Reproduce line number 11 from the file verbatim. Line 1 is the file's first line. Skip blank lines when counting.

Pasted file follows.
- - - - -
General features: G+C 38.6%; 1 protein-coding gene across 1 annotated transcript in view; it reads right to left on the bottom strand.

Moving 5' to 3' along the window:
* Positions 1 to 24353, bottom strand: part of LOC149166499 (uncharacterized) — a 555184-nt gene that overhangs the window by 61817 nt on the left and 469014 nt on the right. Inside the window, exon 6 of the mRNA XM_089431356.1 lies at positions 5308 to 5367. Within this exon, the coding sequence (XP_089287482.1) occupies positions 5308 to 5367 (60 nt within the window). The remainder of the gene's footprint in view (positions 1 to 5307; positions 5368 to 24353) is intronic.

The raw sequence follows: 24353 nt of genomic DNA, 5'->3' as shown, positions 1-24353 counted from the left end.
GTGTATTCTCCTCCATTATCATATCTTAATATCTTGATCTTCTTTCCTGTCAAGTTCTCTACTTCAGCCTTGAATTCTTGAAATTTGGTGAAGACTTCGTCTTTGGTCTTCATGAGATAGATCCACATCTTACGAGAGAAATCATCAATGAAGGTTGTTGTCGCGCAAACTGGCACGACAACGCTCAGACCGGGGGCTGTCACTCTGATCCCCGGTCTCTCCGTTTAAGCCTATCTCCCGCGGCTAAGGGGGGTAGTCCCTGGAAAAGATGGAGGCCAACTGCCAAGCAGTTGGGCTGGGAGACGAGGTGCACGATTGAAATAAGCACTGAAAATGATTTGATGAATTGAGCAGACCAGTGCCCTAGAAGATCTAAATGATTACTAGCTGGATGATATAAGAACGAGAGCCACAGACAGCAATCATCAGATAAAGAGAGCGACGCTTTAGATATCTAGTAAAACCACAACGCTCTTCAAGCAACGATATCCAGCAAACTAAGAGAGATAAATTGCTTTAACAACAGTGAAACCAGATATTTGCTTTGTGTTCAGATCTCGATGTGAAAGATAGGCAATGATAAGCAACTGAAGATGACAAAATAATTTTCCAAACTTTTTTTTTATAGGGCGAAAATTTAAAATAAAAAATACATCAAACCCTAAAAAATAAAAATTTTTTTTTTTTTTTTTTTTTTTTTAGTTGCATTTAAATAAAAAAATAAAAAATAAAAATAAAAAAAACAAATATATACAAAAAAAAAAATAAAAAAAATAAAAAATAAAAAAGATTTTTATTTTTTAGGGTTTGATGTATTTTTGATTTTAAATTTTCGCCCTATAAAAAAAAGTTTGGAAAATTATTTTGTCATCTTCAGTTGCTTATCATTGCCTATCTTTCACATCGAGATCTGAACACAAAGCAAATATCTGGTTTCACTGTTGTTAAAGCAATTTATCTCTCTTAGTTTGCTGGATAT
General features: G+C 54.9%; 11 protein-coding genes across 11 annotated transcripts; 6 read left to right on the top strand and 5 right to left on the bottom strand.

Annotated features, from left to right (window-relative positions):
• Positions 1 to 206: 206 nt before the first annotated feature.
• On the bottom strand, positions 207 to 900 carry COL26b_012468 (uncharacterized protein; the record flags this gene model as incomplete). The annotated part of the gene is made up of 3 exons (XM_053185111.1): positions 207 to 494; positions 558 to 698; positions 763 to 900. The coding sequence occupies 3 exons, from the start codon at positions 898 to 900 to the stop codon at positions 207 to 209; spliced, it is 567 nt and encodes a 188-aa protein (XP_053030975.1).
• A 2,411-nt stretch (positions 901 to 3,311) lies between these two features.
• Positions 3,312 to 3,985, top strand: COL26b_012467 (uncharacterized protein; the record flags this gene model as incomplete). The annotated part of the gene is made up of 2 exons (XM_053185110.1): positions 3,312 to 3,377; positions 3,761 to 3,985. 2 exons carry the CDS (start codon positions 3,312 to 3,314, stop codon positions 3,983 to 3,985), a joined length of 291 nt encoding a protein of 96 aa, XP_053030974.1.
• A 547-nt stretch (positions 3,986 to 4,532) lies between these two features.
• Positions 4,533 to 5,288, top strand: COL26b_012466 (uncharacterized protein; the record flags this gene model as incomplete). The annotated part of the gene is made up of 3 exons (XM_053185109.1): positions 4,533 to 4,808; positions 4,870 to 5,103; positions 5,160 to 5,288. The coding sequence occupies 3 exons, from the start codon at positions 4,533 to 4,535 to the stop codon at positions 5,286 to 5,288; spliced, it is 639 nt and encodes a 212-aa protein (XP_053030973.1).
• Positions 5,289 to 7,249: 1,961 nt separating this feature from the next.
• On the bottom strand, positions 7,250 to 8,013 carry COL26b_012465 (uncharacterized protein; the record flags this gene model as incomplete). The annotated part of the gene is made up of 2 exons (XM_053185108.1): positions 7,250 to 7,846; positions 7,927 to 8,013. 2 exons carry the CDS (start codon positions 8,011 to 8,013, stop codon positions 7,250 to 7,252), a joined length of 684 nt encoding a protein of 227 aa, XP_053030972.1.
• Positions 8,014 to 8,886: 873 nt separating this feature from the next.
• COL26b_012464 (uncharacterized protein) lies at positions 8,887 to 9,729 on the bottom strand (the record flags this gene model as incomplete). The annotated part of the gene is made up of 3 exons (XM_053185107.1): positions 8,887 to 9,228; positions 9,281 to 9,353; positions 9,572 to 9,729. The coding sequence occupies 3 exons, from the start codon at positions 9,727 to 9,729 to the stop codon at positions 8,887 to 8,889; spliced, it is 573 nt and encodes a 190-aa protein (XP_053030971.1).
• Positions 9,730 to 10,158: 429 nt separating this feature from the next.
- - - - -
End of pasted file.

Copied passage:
• Positions 3,312 to 3,985, top strand: COL26b_012467 (uncharacterized protein; the record flags this gene model as incomplete). The annotated part of the gene is made up of 2 exons (XM_053185110.1): positions 3,312 to 3,377; positions 3,761 to 3,985. 2 exons carry the CDS (start codon positions 3,312 to 3,314, stop codon positions 3,983 to 3,985), a joined length of 291 nt encoding a protein of 96 aa, XP_053030974.1.